Running a business involves a significant amount of investment. Business insurance protects your investment by minimizing financial risks associated with unexpected events such as a death of a partner, an injured employee, a lawsuit, or a natural disaster.
Unless you have employees, business insurance is generally not required by law. However, it is common practice to purchase enough insurance to cover your assets.
If your business is an LLC or a corporation, your personal assets are protected from business liabilities but neither business structure is a substitute for liability insurance, which covers your business from losses.
YES! It is of critical importance to prepare a business plan prior to starting your business.
The business plan is the road map your business will follow – the plan that shows where you are going, what your business objectives are and how to get there. The plan is a written document that outlines this – providing a detailed description of your business, describing in detail your product or service, how it will benefit the customer, and, most importantly, how you intend to become profitable with it, emphasizing your marketing strategies, financial management and management team.
The business plan is extremely important in many areas, including obtaining financing, whether equity or debt. Most importantly, however, preparing a business plan requires you as the business owner to consolidate your business objectives and strategies into a written document, a document that should be used frequently to review your results and revise you objectives. It is one of an entrepreneur’s most helpful documents; you should give it significant thought and prepare it carefully.
When we think of networking often times images of happy hour, spending an inordinate amount of time in the evenings at a restaurant or office building with a whole lot of chit chat that may yield little to no business at all. While this type of activity can seem tiresome and unnecessary, it can be a great way to get your business off the ground. This simple, cost-effective (sometimes FREE) way of advertising is a means of getting the word out about your business.
Everyone is experienced at networking. Remember what happened when you ate at that great seafood restaurant, found the best bargain at the local shoe store, located a fantastic dry cleaners? It’s probably safe to assume you told a few family members, friends or co-workers. This is networking; passing along information to those who most likely will use these products or services.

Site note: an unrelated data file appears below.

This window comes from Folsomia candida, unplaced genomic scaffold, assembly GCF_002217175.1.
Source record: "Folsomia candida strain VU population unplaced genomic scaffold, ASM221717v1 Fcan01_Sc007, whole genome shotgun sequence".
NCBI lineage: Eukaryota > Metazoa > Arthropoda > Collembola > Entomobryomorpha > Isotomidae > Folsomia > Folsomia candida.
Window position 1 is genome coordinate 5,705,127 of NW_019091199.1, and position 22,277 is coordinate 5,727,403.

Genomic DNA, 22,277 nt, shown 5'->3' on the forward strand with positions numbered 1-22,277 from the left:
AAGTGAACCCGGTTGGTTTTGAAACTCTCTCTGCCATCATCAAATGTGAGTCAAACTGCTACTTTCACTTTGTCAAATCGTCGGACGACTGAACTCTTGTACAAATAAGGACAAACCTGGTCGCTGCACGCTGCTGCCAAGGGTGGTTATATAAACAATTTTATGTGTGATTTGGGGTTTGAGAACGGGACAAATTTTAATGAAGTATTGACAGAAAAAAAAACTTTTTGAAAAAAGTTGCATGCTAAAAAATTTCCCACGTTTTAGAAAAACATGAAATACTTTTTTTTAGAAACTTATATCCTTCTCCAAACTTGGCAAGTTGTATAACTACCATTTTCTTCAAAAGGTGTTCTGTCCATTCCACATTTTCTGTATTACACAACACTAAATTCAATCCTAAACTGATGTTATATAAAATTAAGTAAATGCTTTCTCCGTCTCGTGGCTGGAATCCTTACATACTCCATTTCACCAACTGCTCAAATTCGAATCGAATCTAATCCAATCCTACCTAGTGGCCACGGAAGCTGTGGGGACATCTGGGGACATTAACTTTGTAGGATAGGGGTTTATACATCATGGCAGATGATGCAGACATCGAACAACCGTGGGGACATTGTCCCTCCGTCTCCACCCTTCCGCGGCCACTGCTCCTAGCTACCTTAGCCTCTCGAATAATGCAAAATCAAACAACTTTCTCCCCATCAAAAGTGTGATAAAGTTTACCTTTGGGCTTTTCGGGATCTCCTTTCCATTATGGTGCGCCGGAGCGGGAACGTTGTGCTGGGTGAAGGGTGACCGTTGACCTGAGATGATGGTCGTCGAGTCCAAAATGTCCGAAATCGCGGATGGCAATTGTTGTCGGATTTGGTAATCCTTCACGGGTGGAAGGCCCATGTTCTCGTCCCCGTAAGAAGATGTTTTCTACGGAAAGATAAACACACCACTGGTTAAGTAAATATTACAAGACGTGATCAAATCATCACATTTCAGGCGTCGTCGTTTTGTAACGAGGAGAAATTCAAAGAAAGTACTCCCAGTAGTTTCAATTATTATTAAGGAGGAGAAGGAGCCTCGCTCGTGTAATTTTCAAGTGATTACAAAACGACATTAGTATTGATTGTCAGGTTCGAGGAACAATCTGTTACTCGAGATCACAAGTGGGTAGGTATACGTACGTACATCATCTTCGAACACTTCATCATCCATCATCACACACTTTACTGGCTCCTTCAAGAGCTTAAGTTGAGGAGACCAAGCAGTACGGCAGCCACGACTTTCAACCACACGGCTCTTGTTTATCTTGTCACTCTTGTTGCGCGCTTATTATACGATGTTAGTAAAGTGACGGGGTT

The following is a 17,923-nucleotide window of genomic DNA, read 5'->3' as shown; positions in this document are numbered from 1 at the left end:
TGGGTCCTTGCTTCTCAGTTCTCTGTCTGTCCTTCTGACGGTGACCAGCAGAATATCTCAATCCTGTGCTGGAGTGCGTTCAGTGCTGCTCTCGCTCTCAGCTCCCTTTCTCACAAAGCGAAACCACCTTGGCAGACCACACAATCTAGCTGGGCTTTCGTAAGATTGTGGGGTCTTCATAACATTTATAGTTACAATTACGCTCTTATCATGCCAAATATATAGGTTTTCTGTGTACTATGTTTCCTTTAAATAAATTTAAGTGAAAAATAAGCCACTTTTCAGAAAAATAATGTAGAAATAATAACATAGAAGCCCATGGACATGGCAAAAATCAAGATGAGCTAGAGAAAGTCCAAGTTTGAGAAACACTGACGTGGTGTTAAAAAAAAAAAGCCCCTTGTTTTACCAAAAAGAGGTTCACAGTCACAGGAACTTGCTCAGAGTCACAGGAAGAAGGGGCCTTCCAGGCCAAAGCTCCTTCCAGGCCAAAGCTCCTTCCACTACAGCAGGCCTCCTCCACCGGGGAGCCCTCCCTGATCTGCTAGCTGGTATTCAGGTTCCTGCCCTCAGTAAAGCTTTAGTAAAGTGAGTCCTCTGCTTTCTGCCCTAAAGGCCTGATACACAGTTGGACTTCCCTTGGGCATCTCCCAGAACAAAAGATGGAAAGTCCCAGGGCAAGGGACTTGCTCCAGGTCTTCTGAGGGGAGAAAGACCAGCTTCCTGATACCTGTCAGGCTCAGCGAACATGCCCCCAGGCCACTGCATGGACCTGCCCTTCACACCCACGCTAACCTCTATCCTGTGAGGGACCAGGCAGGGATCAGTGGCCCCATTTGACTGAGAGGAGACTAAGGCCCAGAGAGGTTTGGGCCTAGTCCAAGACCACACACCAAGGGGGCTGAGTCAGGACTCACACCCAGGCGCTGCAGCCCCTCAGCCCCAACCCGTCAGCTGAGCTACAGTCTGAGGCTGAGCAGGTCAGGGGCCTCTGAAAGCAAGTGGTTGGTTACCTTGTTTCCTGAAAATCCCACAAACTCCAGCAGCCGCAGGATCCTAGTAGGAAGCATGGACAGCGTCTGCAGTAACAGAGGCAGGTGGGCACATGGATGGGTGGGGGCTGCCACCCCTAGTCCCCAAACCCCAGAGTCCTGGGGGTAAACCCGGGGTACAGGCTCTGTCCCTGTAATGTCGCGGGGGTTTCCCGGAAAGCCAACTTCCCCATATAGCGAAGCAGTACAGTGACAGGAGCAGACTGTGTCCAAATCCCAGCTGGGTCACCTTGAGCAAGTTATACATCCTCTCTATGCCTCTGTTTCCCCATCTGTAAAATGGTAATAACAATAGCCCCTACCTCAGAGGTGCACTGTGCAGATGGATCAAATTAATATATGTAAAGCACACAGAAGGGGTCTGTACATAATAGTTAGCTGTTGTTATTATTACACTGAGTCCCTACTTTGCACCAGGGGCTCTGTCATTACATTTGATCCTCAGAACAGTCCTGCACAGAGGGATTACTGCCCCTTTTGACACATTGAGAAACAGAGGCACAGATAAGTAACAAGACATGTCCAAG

Have you ever seen a commercial on television that may appear interesting, but when it’s over, you can’t remember what was being advertised? That is what’s known as “brand failure.”
Corporate America spends billions of dollars each year in advertising and promotions for the products or services they provide. Their goal is obviously to reach as many potential customers as possible. Any time they create a perception that does not stick in your mind in a positive way every time you hear their company name, its brand has failed.
The same holds true for your company no matter how large or small. Building and maintaining a good public image means the difference between success and disaster. The way the public views your company profoundly impacts the amount of business you can expect to do in any market. The public image you create for your company should be one that captures attention and motivates customers to purchase your products or utilize your services.
Being your own boss can be rewarding, but it certainly isn’t for everyone. Sure, to some degree, you have more freedoms working for yourself than you do working for someone else. But often young entrepreneurs find that the workload and the stress of having to continually perform to keep their young business viable can be too much for them. It's true that, statistically in the U.S., more new businesses fail than succeed. You shouldn't let that discourage you but if you're thinking about starting your own business, there are some important things you should think about before making your decision.
People start businesses for a lot of reasons, not just because they have some great idea that can change the world. In fact, many small businesses do very well marketing others' products and services.
Have you ever felt trapped in a job working for a company? That happens to lots of people and many of them dream of one day starting their own business and working in a way that gives them more control over their worklife such as hours, pay and overall job security--hey you're not going to walk into your own office and fire yourself unexpectedly one day, right?
Starting a business is a lot of work. Anyone who tells you it's not is either lying or has never actually started one themselves. The hours are long, sacrifices are great and you are assulted with new problems and challenges every day with seemingly no end. If you don't have the constitution to weather these things, your business could implode on you faster than it started.
Clearly, entrepreneurship is not for everyone. But how do you know whether it’s for you? You should start by asking yourself what it takes to be a leader because, for the most part, you'll be doing a lot of the work up front by yourself. If you can't lead yourself through startup, chances are you won't likely be able to lead your business and future employees through growth and on to success.